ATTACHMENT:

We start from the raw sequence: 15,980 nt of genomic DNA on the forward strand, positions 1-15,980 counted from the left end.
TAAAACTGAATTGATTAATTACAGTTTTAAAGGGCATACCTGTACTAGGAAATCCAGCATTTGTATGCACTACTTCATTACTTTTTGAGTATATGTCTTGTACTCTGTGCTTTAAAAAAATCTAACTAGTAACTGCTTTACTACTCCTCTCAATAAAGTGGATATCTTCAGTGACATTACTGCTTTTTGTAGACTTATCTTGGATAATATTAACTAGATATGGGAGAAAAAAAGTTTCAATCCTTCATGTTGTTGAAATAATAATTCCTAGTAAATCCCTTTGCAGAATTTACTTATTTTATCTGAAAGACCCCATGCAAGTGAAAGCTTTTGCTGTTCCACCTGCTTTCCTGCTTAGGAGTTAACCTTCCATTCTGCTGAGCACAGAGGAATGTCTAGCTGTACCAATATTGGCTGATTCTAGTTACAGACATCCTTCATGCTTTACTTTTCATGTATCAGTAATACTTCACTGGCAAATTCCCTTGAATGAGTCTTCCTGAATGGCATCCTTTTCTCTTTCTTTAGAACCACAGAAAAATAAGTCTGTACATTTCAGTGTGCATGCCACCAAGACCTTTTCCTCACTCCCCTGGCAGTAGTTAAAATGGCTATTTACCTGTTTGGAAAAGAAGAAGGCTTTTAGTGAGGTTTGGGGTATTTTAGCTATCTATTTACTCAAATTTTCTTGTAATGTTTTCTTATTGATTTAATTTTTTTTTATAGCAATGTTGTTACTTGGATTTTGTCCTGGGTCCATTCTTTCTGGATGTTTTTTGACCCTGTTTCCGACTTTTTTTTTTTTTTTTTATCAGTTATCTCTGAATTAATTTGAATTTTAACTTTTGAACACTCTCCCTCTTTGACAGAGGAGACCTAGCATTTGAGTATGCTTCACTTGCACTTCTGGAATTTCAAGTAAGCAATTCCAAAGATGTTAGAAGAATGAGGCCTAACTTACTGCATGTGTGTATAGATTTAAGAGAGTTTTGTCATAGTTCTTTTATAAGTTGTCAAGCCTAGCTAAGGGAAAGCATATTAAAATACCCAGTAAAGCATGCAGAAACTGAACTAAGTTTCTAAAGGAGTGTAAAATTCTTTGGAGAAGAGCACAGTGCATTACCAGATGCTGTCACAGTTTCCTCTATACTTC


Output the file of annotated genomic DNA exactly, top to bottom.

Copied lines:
We start from the raw sequence: 15,980 nt of genomic DNA on the forward strand, positions 1-15,980 counted from the left end.
TAAAACTGAATTGATTAATTACAGTTTTAAAGGGCATACCTGTACTAGGAAATCCAGCATTTGTATGCACTACTTCATTACTTTTTGAGTATATGTCTTGTACTCTGTGCTTTAAAAAAATCTAACTAGTAACTGCTTTACTACTCCTCTCAATAAAGTGGATATCTTCAGTGACATTACTGCTTTTTGTAGACTTATCTTGGATAATATTAACTAGATATGGGAGAAAAAAAGTTTCAATCCTTCATGTTGTTGAAATAATAATTCCTAGTAAATCCCTTTGCAGAATTTACTTATTTTATCTGAAAGACCCCATGCAAGTGAAAGCTTTTGCTGTTCCACCTGCTTTCCTGCTTAGGAGTTAACCTTCCATTCTGCTGAGCACAGAGGAATGTCTAGCTGTACCAATATTGGCTGATTCTAGTTACAGACATCCTTCATGCTTTACTTTTCATGTATCAGTAATACTTCACTGGCAAATTCCCTTGAATGAGTCTTCCTGAATGGCATCCTTTTCTCTTTCTTTAGAACCACAGAAAAATAAGTCTGTACATTTCAGTGTGCATGCCACCAAGACCTTTTCCTCACTCCCCTGGCAGTAGTTAAAATGGCTATTTACCTGTTTGGAAAAGAAGAAGGCTTTTAGTGAGGTTTGGGGTATTTTAGCTATCTATTTACTCAAATTTTCTTGTAATGTTTTCTTATTGATTTAATTTTTTTTTATAGCAATGTTGTTACTTGGATTTTGTCCTGGGTCCATTCTTTCTGGATGTTTTTTGACCCTGTTTCCGACTTTTTTTTTTTTTTTTTATCAGTTATCTCTGAATTAATTTGAATTTTAACTTTTGAACACTCTCCCTCTTTGACAGAGGAGACCTAGCATTTGAGTATGCTTCACTTGCACTTCTGGAATTTCAAGTAAGCAATTCCAAAGATGTTAGAAGAATGAGGCCTAACTTACTGCATGTGTGTATAGATTTAAGAGAGTTTTGTCATAGTTCTTTTATAAGTTGTCAAGCCTAGCTAAGGGAAAGCATATTAAAATACCCAGTAAAGCATGCAGAAACTGAACTAAGTTTCTAAAGGAGTGTAAAATTCTTTGGAGAAGAGCACAGTGCATTACCAGATGCTGTCACAGTTTCCTCTATACTTC